“It’s important for us to look at young moms and come up with different ways to handle it,” she said. “Teen moms are not failures. They’re gems. They’re amazing, motivated people if given the opportunity.”
It’s too soon to say whether online schools will be a good choice for teen moms, since schools like Pathways are too new to have much of a track record.
Online schools typically have lower academic costs since they can operate in smaller buildings with fewer teachers, said Michael Barbour, an education professor at Sacred Heart University in Fairfield, Connecticut, who has tracked the growth of these schools.
Since online schools often get allocated the same funds per student as traditional schools, critics charge that they’re moneymakers for the private companies that often run them. (Pathways is run by the New Jersey–based Innovative Educational Programs). But supporters say the lower price tag means there’s money left over to provide services like transportation.
While Catherine Ferguson students in recent years had to travel to school with their babies on city buses—pushing strollers through snow in the winter—Pathways students are picked up at their homes for a ride to class.
And once in school, they can access parenting classes, a mentoring program, and social services that are provided on campus. In April, Pathway’s childcare center, which is run by a nonprofit agency, finally got its license and opened classrooms for babies, toddlers, and preschoolers. A school social worker says she’s working with a local hospital to bring mobile clinics to the school so students and their children can get healthcare on site.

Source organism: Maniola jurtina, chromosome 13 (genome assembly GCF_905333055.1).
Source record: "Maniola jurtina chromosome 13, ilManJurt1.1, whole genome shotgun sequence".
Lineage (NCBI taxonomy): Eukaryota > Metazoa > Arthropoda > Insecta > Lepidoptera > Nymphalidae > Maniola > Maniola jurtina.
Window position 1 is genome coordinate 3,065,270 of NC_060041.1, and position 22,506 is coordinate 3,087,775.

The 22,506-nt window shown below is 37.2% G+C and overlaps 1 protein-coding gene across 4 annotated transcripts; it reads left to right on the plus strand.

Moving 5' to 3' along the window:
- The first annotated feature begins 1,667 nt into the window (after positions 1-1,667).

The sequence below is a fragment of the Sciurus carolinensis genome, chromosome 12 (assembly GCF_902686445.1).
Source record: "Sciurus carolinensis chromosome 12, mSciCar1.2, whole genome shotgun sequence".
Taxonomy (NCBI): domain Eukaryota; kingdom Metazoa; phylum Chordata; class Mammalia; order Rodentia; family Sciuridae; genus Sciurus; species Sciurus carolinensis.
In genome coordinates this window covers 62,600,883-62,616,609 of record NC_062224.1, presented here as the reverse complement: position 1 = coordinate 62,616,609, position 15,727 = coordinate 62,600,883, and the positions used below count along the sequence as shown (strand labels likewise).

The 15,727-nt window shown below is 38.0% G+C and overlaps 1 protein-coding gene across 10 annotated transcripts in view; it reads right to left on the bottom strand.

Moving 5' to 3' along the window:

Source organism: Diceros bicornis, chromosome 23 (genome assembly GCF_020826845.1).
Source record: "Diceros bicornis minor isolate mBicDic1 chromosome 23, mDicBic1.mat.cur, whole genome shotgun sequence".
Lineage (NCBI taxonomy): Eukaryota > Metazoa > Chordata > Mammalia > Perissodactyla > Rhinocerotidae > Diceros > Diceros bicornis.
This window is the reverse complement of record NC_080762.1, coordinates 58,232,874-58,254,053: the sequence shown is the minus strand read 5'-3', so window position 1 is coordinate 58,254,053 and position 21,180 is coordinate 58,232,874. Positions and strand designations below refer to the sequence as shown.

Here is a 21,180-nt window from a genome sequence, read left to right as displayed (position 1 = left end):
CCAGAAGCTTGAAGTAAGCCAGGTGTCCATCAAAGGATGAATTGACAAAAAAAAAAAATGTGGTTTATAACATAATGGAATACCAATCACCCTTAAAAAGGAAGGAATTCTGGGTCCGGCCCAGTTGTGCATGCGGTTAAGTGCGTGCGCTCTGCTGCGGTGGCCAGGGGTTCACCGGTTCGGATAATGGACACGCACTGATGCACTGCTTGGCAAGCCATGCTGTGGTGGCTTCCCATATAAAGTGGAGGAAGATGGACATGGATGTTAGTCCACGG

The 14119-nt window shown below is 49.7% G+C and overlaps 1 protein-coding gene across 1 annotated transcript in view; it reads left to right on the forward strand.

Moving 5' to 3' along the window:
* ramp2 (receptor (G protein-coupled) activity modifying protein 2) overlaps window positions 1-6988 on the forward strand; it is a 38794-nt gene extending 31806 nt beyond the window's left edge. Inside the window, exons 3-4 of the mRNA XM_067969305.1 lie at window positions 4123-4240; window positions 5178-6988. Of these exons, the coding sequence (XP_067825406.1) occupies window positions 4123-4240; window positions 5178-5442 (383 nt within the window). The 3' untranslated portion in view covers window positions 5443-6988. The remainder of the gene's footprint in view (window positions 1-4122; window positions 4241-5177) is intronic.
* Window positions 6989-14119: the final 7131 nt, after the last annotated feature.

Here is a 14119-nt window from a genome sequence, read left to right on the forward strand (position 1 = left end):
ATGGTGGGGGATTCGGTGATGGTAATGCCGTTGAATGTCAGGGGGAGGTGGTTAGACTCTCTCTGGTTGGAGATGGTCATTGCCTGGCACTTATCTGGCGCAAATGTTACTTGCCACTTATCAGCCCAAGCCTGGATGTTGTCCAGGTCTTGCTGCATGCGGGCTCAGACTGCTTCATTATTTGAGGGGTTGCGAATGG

Pathways students don’t necessarily come to class every day. Of 140 students registered, King said 30 work from home on school-issued laptops, for reasons including maternity leave. Of those expected to be in class, King says he usually has about 50 to 70 in school on a typical day.
While King says he’s working to improve attendance, he notes that these students would have much more difficulty in a traditional school where missing class means falling behind.
The online model lets students learn at their own pace, reading online textbooks, taking notes, then using those notes to prove their knowledge through online quizzes. If they miss a few days of class, they can pick up their individualized coursework where they left off.
By next year, King said he hopes to give students a mix of computer courses and teacher-led traditional classes—a “blended learning” approach that he says will meet more students’ needs.
But, for now, he said, he’s focused on getting as many of these hard-to-reach students through his doors as he can. He spends his evenings and weekends visiting the homes of students who’ve gone AWOL or those considering enrollment—typically visiting seven homes a week, he says—so he can help remove logistical or emotional hurdles that are keeping students from class.
“They’re easily overwhelmed,” he said. “I can’t imagine being 16 with a child or pregnant, not having anywhere to go, in some cases, or the resources to go forward another day. Part of our job is not only removing those physical barriers but also removing the mental barriers.”